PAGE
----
As for the rudimentary plot, the tale unfolds in Arizona in 1882 in a desert town whose main street is dotted with such stereotypical storefronts as the saloon, jail, livery, hotel and whorehouse. At the point of departure, we find nerdy Albert (MacFarlane) being dumped by girlfriend Louise (Seyfried) in favor of Foy (Harris), a sniveling lout with a Snidely Whiplash mustache.

The jilted shepherd cries on the shoulder of a mysterious newcomer (Theron) to the frontier only to learn that she’s married to Clinch Leatherwood (Neeson), a jealous outlaw with a reputation which precedes him. The tension mounts when already smitten Albert is challenged to a duel and must summon up some courage if he’s to ride off into the sunset victoriously with the girl.

Will he rise to the occasion? I doubt the pat resolution matters as much to creator MacFarlane as incessantly appealing to the lowest common denominator.

The Old West re-imagined as fodder for the coarsest of gross-out fare!


Fair (1 star)

In English and Apache with subtitles

Running time: 116 minutes




Kam’s Kapsules:

For movies opening June 6, 2014


Edge Of Tomorrow (PG-13 for profanity, intense violence and brief sensuality) Infinite loop sci-fi starring Tom Cruise as the recently deceased soldier called upon to travel back in time repeatedly to defend the planet against a bloodthirsty race of aliens bent on world domination. With Emily Blunt, Bill Paxton and Brendan Gleeson.


The Fault In Our Stars (PG-13 for sexuality, brief profanity and mature themes) Screen adaptation of John Green’s number one best-seller about the bittersweet romance which blossoms between a terminally ill teenager (Shailene Woodley) and a patient in remission (Ansel Elgort) she meets at a cancer support group. With Willem Dafoe, Laura Dern, Nat Wolff and Mike Birbiglia.


2 Autumns, 3 Winters (Unrated) Romantic dramedy about a 33-year-old bachelor (Vincent Macaigne) who divides his time between wooing a cynical woman (Maud Wyler) he meets while jogging in the park and caring for his BFF (Bastion Bouillon) after a stroke. With Thomas Blanchard, Audrey Bastien and Pauline Etienne. (In French with subtitles)


Borgman (Unrated) Jan Bijvoet stars in the title role of this psychological thriller as a hobo who destabilizes the upper-class family that befriends him. Support cast includes Hadewych Minis, Jeroen Perceval and Alex van Warmerdam. (In English and Dutch with subtitles)


Burning Blue (R for profanity, sexuality and graphic nudity) Out of the closet drama about a couple of Navy pilots (Trent Ford and Morgan Spector) whose lives and careers are turned upside down when their forbidden love affair becomes public knowledge. Featuring Rob Mays, William Lee Scott and Tammy Blanchard.


Citizen Koch (Unrated) The Koch brothers are the focus of this eye-opening expose illustrating the expanding influence of rich individuals on American elections in the wake of the Supreme Court decision in Citizens United liberalizing the amount of money corporations can contribute to political campaigns.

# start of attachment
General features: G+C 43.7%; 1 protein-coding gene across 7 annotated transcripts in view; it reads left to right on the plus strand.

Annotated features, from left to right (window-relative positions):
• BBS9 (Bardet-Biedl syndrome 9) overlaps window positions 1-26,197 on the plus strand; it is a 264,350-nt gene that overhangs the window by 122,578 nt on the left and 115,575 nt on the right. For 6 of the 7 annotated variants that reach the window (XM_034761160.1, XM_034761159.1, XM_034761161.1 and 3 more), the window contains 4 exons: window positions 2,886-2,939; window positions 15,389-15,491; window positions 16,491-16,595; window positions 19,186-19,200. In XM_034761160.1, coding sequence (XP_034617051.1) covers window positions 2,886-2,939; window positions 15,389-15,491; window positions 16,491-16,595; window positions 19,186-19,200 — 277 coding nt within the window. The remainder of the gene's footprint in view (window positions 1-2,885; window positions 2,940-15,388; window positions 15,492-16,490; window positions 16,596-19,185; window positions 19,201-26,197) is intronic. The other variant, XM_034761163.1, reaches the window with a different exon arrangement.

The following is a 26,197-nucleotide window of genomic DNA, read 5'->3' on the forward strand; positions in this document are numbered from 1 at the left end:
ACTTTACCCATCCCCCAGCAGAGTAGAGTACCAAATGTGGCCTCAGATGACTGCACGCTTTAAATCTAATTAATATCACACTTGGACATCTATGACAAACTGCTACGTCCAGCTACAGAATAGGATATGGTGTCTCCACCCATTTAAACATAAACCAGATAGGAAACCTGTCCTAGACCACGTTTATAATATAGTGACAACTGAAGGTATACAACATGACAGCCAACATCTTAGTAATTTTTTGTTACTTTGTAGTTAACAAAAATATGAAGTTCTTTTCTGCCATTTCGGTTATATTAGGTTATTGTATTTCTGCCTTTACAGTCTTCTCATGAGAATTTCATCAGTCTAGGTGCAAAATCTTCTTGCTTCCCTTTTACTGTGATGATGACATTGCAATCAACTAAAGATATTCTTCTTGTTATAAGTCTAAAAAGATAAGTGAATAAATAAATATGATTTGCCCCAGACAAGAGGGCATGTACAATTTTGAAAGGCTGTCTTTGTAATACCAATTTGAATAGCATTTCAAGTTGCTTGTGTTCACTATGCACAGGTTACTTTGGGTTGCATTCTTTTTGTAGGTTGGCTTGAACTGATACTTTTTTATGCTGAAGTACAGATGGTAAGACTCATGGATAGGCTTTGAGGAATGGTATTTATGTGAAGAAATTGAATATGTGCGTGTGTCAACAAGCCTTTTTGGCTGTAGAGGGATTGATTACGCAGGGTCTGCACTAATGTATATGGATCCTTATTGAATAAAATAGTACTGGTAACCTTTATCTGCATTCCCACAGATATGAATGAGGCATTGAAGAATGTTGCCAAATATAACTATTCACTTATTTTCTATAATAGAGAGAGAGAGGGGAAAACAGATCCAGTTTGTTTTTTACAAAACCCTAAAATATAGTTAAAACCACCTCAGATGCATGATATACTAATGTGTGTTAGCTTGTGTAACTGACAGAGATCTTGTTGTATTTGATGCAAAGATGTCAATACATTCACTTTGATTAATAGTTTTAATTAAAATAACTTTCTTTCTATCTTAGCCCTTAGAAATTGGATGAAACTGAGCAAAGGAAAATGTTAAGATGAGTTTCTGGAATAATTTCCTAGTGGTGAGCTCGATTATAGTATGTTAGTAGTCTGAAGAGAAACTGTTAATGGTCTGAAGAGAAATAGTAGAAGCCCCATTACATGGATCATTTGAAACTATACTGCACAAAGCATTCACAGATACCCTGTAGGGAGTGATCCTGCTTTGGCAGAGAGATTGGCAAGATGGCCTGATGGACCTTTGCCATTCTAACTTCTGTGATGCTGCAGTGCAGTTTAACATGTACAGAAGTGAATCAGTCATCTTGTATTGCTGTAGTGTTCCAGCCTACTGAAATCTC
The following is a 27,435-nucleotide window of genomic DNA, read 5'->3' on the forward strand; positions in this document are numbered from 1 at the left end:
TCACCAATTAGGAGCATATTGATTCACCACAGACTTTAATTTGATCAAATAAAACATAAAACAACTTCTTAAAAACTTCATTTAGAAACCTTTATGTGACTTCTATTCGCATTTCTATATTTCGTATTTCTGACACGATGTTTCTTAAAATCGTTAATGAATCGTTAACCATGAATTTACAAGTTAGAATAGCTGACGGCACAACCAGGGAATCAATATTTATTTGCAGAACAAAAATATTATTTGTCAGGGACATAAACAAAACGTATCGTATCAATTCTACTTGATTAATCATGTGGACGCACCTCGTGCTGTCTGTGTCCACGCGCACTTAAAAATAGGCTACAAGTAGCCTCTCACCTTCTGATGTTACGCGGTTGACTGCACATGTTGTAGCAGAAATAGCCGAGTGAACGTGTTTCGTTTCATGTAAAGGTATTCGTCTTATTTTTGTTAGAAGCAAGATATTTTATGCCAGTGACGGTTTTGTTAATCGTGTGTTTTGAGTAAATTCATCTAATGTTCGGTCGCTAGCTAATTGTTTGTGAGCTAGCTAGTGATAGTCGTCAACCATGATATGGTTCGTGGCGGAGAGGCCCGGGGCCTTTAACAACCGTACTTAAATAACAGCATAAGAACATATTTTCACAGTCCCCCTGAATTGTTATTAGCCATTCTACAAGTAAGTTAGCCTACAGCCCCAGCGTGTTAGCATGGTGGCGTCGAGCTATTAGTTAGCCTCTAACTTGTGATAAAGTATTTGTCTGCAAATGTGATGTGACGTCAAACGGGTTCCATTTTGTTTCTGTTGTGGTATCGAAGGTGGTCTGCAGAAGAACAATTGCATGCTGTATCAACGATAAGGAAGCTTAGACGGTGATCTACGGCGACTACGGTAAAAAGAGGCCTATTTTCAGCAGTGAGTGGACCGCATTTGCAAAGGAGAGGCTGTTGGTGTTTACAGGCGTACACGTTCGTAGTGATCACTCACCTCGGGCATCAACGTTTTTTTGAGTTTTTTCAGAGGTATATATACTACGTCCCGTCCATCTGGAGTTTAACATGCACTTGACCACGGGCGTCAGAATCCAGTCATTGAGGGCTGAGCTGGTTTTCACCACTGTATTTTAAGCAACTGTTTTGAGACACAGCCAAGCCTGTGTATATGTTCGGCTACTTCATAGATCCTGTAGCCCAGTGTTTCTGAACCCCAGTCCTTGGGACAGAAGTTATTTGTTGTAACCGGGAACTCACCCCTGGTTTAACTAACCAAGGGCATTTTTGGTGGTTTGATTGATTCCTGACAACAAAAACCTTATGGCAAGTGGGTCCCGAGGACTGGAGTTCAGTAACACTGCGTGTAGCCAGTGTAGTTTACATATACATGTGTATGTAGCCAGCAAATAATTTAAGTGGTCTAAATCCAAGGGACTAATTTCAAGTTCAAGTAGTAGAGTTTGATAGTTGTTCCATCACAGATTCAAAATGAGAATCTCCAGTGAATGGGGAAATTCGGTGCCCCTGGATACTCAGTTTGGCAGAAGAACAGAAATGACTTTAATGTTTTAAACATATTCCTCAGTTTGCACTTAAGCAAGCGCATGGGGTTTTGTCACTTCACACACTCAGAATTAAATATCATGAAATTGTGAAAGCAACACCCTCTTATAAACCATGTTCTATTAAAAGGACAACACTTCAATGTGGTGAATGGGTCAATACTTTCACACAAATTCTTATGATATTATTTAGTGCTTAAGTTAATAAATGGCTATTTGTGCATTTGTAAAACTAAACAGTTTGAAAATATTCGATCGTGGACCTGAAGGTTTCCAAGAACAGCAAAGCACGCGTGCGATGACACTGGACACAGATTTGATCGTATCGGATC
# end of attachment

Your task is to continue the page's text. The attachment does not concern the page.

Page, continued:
The Moment (Unrated) Psychological thriller about a photographer (Jennifer Jason Leigh) in a tumultuous affair who lands in a mental hospital following the mysterious disappearance of her troubled boyfriend (Martin Henderson) only to be befriended there by a fellow patient who bears an uncanny resemblance to her missing beau. With Marianne Jean-Baptiste, Alia Shawkat and Meatloaf.


Obvious Child (R for profanity and sensuality) Romantic comedy, set in Brooklyn, about an aspiring comedienne (Jenny Slate) who’s left reeling by being fired, dumped and knocked up until she meets a perfect gentleman (Jake Lacy) on what promises to be either her best or worst Valentine’s Day ever. With Gaby Hoffmann, Richard Kind, Polly Draper and Cindy Cheung.


Ping Pong Summer (Unrated) Coming-of-age comedy, set in 1985, revolving around a 13-year-old kid (Marcello Conte) who becomes obsessed with hip-hop and table tennis during a vacation spent with his family in Ocean City, Maryland. Co-starring Susan Sarandon, Amy Sedaris andJudah Friedlander.


The Sacrament (R for profanity, violence, disturbing images and brief drug use) Macabre horror flick about a fashion photographer (Kentucker Audley) whose search for his missing sister (Amy Seimetz) leads to a supposedly utopian commune with a charismatic guru (Gene Jones). Featuring Joe Swanberg, Kate Lyn Sheil, AJ Bowen and Derek Roberts.


Supermensch (R for nudity, profanity, sexual references and drug use) Mike Myers makes his directorial debut with this reverential documentary highlighting the career of Shep Gordon, the legendary super agent-turned-Buddhist who managed the careers of such music icons as Pink Floyd, Luther Vandross, Alice Cooper and Teddy Pendergrass.


Trust Me (R for profanity)Hollywood satire chronicling the cutthroat competition between two agents (Clark Gregg and Sam Rockwell) to sign a budding young starlet (Saxon Sharbino). With Felicity Huffman, Allison Janney, William H. Macy, Niecy Nash, Amanda Peet and Molly Shannon.